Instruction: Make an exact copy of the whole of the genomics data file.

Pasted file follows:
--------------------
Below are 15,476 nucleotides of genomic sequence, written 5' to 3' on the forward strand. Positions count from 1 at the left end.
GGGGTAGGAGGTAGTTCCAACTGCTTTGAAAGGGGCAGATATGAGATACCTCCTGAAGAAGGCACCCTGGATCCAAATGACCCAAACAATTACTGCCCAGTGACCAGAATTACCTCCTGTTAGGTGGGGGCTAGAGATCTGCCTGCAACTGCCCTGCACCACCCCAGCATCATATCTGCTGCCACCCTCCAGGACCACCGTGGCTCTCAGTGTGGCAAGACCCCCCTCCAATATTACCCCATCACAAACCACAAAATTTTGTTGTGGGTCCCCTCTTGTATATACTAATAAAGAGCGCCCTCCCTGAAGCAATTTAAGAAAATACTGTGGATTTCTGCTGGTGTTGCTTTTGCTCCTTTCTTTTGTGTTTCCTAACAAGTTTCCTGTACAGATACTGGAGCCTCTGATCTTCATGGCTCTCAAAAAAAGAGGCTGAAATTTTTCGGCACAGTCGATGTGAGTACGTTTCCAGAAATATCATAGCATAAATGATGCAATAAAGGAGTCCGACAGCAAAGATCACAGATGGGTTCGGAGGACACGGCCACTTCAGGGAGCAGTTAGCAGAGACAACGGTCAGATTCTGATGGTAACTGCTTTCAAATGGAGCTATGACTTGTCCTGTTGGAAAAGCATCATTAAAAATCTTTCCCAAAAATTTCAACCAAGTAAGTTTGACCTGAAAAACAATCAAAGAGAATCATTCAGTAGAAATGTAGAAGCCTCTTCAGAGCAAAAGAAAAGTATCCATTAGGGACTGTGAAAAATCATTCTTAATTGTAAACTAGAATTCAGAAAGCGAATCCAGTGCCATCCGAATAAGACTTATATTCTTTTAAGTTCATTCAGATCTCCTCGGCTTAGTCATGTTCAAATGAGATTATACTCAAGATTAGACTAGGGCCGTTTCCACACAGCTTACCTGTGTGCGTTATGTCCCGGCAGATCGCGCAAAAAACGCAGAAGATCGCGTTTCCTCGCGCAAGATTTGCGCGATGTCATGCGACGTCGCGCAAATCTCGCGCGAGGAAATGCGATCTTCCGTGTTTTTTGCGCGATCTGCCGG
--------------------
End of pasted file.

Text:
Below are 15,476 nucleotides of genomic sequence, written 5' to 3' on the forward strand. Positions count from 1 at the left end.
GGGGTAGGAGGTAGTTCCAACTGCTTTGAAAGGGGCAGATATGAGATACCTCCTGAAGAAGGCACCCTGGATCCAAATGACCCAAACAATTACTGCCCAGTGACCAGAATTACCTCCTGTTAGGTGGGGGCTAGAGATCTGCCTGCAACTGCCCTGCACCACCCCAGCATCATATCTGCTGCCACCCTCCAGGACCACCGTGGCTCTCAGTGTGGCAAGACCCCCCTCCAATATTACCCCATCACAAACCACAAAATTTTGTTGTGGGTCCCCTCTTGTATATACTAATAAAGAGCGCCCTCCCTGAAGCAATTTAAGAAAATACTGTGGATTTCTGCTGGTGTTGCTTTTGCTCCTTTCTTTTGTGTTTCCTAACAAGTTTCCTGTACAGATACTGGAGCCTCTGATCTTCATGGCTCTCAAAAAAAGAGGCTGAAATTTTTCGGCACAGTCGATGTGAGTACGTTTCCAGAAATATCATAGCATAAATGATGCAATAAAGGAGTCCGACAGCAAAGATCACAGATGGGTTCGGAGGACACGGCCACTTCAGGGAGCAGTTAGCAGAGACAACGGTCAGATTCTGATGGTAACTGCTTTCAAATGGAGCTATGACTTGTCCTGTTGGAAAAGCATCATTAAAAATCTTTCCCAAAAATTTCAACCAAGTAAGTTTGACCTGAAAAACAATCAAAGAGAATCATTCAGTAGAAATGTAGAAGCCTCTTCAGAGCAAAAGAAAAGTATCCATTAGGGACTGTGAAAAATCATTCTTAATTGTAAACTAGAATTCAGAAAGCGAATCCAGTGCCATCCGAATAAGACTTATATTCTTTTAAGTTCATTCAGATCTCCTCGGCTTAGTCATGTTCAAATGAGATTATACTCAAGATTAGACTAGGGCCGTTTCCACACAGCTTACCTGTGTGCGTTATGTCCCGGCAGATCGCGCAAAAAACGCAGAAGATCGCGTTTCCTCGCGCAAGATTTGCGCGATGTCATGCGACGTCGCGCAAATCTCGCGCGAGGAAATGCGATCTTCCGTGTTTTTTGCGCGATCTGCCGG